Efficiency and Abstraction in Task and Motion Planning




Nick Roy
AeroAstro / CSAIL
Thesis title: Efficiency and Abstraction in Task and Motion Planning
By: William Vega-Brown
Date: December 4, 2019
Time: 1:00 PM EST
Location: 3-133

Modern robots are capable of complex and highly dynamic behaviors, yet the decision-making algorithms that drive them struggle to solve problems involving complex behaviors like manipulation. The combination of continuous and discrete dynamics involved in contact creates severe computational challenges, and while there has been significant recent progress in overcoming this computational intractability, most known approaches rely on hand-specified symbolic representations to ensure computational tractability and do not make any guarantees about the quality of plans returned. Because these symbolic model representations cannot easily be verified, many planning systems are brittle and prone to failure when the robot encounters situations not anticipated by the model designer.

This thesis addresses the limitations of conventional representations for task and motion planning by introducing a representation that explicitly places continuous and discrete dynamics on equal footing. We argue that the challenges in modelling problems with both discrete and continuous dynamics can be reduced to a trade-off between model complexity and empirical accuracy. We propose the use of abstraction to combine models that balance those two constraints differently, and we claim that by using abstraction we can build systems that reliably generate high-quality plans, even in complex domains with many objects.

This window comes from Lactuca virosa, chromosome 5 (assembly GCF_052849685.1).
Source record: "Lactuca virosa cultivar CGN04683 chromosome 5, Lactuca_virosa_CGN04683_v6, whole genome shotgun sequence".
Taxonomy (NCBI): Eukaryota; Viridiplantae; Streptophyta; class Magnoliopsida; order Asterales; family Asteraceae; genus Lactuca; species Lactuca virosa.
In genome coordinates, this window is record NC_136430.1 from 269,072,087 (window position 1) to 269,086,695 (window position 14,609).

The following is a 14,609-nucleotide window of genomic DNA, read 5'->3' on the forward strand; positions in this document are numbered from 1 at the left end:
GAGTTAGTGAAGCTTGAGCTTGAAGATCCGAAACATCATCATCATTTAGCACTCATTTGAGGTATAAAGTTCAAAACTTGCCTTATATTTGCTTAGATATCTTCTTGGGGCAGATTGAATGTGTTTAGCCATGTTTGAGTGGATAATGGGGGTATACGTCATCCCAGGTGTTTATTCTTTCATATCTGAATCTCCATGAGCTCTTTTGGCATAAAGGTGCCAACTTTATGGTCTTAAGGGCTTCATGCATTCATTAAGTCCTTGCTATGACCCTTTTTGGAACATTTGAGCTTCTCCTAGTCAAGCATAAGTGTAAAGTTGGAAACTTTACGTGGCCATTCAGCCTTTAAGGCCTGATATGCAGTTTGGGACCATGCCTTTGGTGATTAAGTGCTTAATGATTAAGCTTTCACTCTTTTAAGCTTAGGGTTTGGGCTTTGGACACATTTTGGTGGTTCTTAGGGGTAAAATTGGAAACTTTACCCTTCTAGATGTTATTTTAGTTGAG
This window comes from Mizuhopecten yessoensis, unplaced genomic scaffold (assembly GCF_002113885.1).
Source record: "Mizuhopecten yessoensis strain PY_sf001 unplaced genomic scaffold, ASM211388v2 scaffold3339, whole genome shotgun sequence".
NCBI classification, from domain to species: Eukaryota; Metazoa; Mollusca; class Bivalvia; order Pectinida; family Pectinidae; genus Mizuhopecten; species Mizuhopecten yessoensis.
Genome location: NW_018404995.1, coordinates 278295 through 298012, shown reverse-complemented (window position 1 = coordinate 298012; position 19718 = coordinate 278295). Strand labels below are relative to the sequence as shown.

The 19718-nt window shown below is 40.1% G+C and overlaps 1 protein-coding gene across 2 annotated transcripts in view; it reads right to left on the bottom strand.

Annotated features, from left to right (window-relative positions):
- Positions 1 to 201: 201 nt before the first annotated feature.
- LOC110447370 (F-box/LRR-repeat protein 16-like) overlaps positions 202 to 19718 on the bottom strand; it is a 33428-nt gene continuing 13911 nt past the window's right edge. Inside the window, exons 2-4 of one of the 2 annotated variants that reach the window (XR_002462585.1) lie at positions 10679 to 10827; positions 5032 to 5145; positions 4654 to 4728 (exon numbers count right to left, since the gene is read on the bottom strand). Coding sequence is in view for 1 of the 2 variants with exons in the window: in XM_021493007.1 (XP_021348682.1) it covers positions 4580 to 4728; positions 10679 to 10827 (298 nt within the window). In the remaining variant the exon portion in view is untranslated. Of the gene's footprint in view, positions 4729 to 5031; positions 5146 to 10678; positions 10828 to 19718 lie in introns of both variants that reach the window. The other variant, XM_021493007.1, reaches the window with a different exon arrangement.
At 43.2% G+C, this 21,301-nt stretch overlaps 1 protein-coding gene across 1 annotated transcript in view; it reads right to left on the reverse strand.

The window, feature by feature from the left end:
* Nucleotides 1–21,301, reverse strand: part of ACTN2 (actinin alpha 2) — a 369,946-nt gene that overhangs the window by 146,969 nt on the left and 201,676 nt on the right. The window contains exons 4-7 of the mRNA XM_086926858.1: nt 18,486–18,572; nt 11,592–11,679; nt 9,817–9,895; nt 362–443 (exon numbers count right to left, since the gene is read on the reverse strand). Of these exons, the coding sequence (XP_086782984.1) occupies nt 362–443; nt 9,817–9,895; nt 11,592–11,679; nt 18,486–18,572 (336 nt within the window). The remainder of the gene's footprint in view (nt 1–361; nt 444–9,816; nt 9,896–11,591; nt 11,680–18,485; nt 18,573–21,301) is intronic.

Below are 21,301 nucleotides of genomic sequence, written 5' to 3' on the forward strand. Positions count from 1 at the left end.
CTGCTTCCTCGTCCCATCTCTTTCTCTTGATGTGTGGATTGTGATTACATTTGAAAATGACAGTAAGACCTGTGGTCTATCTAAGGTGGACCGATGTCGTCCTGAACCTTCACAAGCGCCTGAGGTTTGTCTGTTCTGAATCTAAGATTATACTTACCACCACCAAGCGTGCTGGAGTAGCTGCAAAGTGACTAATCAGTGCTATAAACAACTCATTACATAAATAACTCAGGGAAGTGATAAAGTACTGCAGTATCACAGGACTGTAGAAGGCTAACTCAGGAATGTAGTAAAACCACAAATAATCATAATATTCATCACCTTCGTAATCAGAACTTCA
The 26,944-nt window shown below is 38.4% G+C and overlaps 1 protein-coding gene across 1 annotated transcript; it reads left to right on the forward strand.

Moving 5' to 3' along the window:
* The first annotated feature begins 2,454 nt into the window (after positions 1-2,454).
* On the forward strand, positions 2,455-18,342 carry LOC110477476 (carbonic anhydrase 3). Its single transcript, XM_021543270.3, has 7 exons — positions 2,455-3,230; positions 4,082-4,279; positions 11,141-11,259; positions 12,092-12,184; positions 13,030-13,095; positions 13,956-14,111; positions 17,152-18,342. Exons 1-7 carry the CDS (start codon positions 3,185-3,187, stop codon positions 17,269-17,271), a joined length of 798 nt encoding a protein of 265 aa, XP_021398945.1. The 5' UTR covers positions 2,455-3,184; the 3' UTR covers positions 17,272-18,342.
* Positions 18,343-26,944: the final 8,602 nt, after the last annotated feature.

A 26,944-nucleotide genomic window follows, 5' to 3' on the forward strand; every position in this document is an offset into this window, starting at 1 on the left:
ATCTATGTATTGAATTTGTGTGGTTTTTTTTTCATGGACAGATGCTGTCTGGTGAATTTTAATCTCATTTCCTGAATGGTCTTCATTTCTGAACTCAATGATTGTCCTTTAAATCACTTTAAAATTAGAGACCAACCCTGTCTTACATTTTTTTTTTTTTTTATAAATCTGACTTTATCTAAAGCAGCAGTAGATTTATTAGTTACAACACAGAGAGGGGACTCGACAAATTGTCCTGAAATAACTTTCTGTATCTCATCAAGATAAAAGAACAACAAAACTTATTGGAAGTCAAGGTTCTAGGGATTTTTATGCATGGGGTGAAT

We also use our representation as a theoretical framework to resolve long-standing open problems about the decidability and complexity of motion planning. We introduce the first known algorithms for complete or asymptotically optimal planning in hybrid domains, and we show that the reachability problem for dynamical systems is decidable only if those systems are compatible with a certain kind of symbolic structure, in which case the problem is in PSPACE. This proves the long-held conjecture that task and motion planning is PSPACE-complete.

Committee Members:
Nicholas Roy, Professor of Aeronautics and Astronautics (Supervisor)
John Leonard, Professor of Mechanical Engineering (Committee Chair)
Leslie Pack Kaelbling, Professor of Electrical Engineering and Computer Science
Alberto Rodriguez, Associate Professor of Mechanical Engineering
Daniel Koditschek, Professor of Electrical and Systems Engineering, University of Pennsylvania
Marc Toussaint, Professor of Computer Science, University of Stuttgart